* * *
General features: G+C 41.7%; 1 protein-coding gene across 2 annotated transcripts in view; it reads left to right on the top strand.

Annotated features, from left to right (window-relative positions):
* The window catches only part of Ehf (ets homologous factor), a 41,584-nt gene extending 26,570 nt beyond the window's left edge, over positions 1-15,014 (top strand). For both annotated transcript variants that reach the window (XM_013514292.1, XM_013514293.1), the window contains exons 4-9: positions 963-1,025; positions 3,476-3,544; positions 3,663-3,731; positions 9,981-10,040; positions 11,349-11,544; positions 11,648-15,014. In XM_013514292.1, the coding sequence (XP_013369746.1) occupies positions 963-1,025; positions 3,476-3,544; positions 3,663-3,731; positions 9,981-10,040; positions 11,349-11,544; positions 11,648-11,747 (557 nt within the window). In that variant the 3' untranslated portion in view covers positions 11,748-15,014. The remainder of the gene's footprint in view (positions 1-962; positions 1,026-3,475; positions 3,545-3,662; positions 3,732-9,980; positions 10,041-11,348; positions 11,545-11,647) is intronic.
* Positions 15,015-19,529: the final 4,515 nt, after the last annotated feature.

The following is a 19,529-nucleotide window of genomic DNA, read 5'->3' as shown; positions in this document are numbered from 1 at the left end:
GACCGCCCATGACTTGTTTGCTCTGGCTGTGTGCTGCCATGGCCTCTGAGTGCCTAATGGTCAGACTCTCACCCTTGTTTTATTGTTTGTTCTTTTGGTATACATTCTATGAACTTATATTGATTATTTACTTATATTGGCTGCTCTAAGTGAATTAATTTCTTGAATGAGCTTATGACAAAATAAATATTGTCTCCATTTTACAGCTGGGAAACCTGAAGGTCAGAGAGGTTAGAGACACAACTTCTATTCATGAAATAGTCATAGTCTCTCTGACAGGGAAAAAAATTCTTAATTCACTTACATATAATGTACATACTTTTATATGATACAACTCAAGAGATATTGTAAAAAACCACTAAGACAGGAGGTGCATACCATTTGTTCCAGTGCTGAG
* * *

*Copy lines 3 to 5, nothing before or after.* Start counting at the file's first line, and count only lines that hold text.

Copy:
* The window catches only part of Ehf (ets homologous factor), a 41,584-nt gene extending 26,570 nt beyond the window's left edge, over positions 1-15,014 (top strand). For both annotated transcript variants that reach the window (XM_013514292.1, XM_013514293.1), the window contains exons 4-9: positions 963-1,025; positions 3,476-3,544; positions 3,663-3,731; positions 9,981-10,040; positions 11,349-11,544; positions 11,648-15,014. In XM_013514292.1, the coding sequence (XP_013369746.1) occupies positions 963-1,025; positions 3,476-3,544; positions 3,663-3,731; positions 9,981-10,040; positions 11,349-11,544; positions 11,648-11,747 (557 nt within the window). In that variant the 3' untranslated portion in view covers positions 11,748-15,014. The remainder of the gene's footprint in view (positions 1-962; positions 1,026-3,475; positions 3,545-3,662; positions 3,732-9,980; positions 10,041-11,348; positions 11,545-11,647) is intronic.
* Positions 15,015-19,529: the final 4,515 nt, after the last annotated feature.

The following is a 19,529-nucleotide window of genomic DNA, read 5'->3' as shown; positions in this document are numbered from 1 at the left end: